Equine Color Vision Research: Seeing Things Differently

If you have a horse of a different color, chances are your horse knows it--although he might not be able to say if he's red or green.

New physiological and behavioral research by various teams across the globe has added weight to the hypothesis that horses can see a wide range of colors, but they don't see them the same way humans do.

"Virtually all the data agree, first, horses do have the ability to see colors, and second, in suggesting that they have only two kinds of ... cones, as opposed to the three that humans have," said Canadian Brian Timney, PhD, professor of psychology and neuroscience at The University of Western Ontario and co-author of a recent review on vision and hearing research in horses. "This means they would confuse more colors than a human with normal vision would."

Image as seen by a human with normal color vision
Image as seen with equine color vision

Top: An outdoor scene as viewed by a human with normal color vision. Bottom: A digitally altered version of the picture that simulates the dichromatic color vision of the horse.

New Zealand PhD candidate in psychology Tania Blackmore of the University of Waikato co-authored the latest equine color perception research. Her findings, which will appear in an upcoming issue of Behavioral Processes, support an evolving international theory that horses see colors much like a human with red/green deficiency would.

Focusing on specific wavelength measurements, Blackmore's research showed horses can discriminate yellow from blue, contrary to older research, but that "green wavelengths may be more difficult for horses to see," she said.

Wavelength studies help resolve the "brightness problem" in color research--the risk that subjects might be perceiving brightness variations instead of color differences during tests, Timney said. Wavelength studies also test the fineness of their color vision.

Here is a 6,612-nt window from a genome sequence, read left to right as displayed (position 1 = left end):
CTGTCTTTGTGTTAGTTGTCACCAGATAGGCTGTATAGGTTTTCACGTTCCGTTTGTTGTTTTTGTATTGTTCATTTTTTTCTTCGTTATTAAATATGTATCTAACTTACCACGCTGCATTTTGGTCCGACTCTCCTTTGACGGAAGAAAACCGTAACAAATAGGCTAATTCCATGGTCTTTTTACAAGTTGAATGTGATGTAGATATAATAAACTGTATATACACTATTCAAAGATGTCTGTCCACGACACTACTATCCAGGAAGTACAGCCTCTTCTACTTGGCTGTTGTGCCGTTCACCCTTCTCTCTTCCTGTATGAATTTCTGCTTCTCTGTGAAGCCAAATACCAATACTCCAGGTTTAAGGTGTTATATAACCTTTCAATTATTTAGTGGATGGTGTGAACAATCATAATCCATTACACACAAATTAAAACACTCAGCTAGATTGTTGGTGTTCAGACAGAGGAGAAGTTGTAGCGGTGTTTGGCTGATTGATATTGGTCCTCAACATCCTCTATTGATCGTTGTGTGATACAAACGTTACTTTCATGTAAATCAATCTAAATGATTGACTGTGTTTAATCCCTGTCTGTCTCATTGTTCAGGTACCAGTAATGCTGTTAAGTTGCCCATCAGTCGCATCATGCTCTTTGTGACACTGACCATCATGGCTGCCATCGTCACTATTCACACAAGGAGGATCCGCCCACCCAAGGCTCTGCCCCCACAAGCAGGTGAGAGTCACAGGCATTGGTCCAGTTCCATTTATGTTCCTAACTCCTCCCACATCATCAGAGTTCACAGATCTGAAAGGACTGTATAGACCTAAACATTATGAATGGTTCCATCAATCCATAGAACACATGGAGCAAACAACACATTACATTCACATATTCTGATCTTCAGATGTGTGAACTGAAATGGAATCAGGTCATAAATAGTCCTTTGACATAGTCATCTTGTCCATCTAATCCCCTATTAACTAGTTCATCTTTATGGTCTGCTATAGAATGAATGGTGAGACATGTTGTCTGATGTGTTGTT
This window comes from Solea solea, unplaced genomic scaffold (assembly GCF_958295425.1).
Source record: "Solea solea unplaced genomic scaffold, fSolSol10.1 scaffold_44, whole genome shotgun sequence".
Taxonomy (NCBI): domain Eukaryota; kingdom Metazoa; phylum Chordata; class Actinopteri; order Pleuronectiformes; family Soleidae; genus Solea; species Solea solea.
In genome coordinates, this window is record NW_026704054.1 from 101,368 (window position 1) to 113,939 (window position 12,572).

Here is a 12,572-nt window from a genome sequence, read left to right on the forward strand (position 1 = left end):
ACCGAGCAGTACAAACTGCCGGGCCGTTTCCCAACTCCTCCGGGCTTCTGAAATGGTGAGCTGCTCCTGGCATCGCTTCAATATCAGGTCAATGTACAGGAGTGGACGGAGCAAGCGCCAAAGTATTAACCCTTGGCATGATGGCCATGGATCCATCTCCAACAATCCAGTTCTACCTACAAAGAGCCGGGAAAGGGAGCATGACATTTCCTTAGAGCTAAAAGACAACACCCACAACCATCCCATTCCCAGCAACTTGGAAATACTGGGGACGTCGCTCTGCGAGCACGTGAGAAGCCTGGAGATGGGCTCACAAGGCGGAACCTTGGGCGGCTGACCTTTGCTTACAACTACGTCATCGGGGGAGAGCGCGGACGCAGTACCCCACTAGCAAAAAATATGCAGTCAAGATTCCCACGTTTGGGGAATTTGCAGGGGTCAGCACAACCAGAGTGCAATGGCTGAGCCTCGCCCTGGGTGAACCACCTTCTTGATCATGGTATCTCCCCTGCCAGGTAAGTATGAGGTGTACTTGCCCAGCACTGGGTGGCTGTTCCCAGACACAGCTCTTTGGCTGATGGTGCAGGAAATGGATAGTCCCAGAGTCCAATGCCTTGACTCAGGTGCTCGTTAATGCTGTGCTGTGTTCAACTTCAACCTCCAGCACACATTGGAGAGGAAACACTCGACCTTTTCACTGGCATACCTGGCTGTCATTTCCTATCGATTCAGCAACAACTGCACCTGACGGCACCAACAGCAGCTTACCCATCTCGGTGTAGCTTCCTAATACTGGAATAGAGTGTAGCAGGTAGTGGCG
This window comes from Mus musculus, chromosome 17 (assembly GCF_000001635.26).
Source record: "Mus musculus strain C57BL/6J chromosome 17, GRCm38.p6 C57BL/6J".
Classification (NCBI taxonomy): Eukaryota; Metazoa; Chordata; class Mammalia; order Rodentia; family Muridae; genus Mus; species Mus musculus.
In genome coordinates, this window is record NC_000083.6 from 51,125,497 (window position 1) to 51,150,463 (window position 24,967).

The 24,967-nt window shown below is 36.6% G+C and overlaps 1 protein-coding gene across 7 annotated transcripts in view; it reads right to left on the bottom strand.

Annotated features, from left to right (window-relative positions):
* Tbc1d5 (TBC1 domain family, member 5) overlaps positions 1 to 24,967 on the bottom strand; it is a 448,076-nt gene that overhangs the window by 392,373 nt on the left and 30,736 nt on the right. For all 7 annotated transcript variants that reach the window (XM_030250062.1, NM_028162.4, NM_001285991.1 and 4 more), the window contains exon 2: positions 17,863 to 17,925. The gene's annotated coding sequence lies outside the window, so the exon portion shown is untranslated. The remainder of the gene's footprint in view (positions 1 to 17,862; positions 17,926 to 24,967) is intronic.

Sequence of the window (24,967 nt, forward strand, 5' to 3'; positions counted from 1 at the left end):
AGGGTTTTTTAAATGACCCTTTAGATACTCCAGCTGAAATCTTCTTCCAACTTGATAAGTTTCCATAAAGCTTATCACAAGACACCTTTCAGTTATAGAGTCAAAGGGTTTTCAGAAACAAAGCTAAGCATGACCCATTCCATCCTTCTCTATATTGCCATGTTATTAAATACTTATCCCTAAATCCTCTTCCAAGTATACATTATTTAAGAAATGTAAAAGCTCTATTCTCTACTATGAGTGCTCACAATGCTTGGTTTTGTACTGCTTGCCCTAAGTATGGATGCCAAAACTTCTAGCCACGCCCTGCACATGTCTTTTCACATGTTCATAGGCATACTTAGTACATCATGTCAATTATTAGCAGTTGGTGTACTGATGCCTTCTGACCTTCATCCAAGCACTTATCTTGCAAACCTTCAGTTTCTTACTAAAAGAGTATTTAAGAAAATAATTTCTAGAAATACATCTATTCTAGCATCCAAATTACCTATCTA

A 2006 study led by British researcher Carol Hall, PhD, senior lecturer and program leader in equine sports science at Nottingham Trent University, showed a direct link between activity in horses' cones and their discrimination of colors presented to them. The horses in her study were consistently able to distinguish any color from gray, as she suspected they would.

"I had a horse that would ignore white lines on the road but had a real 'spook' if she came across yellow ones," Hall said. "Hence when I read that one study ... (which) concluded that they couldn't tell the difference between yellow and white, I felt strongly that this was not the case."

American researcher Joseph Carroll, PhD, assistant professor in ophthalmology at the Medical College of Wisconsin, led a physiological study of the equine eye in 2001 that confirmed the presence of two distinct cone types, classifying horses as dichromatic, as opposed to being trichromatic, like humans. Carroll's research provides an "anatomical base" for the behavioral research and allows equine professionals to work constructively with their dichromatic partners, he said.

"One could imagine designing easier-to-see jumps, for example," he said.

About the Author

Christa Lesté-Lasserre, MA

Christa Lesté-Lasserre is a freelance writer based in France. A native of Dallas, Texas, Lesté-Lasserre grew up riding Quarter Horses, Appaloosas, and Shetland Ponies. She holds a master’s degree in English, specializing in creative writing, from the University of Mississippi in Oxford and earned a bachelor's in journalism and creative writing with a minor in sciences from Baylor University in Waco, Texas. She currently keeps her two Trakehners at home near Paris. Follow Lesté-Lasserre on Twitter @christalestelas.

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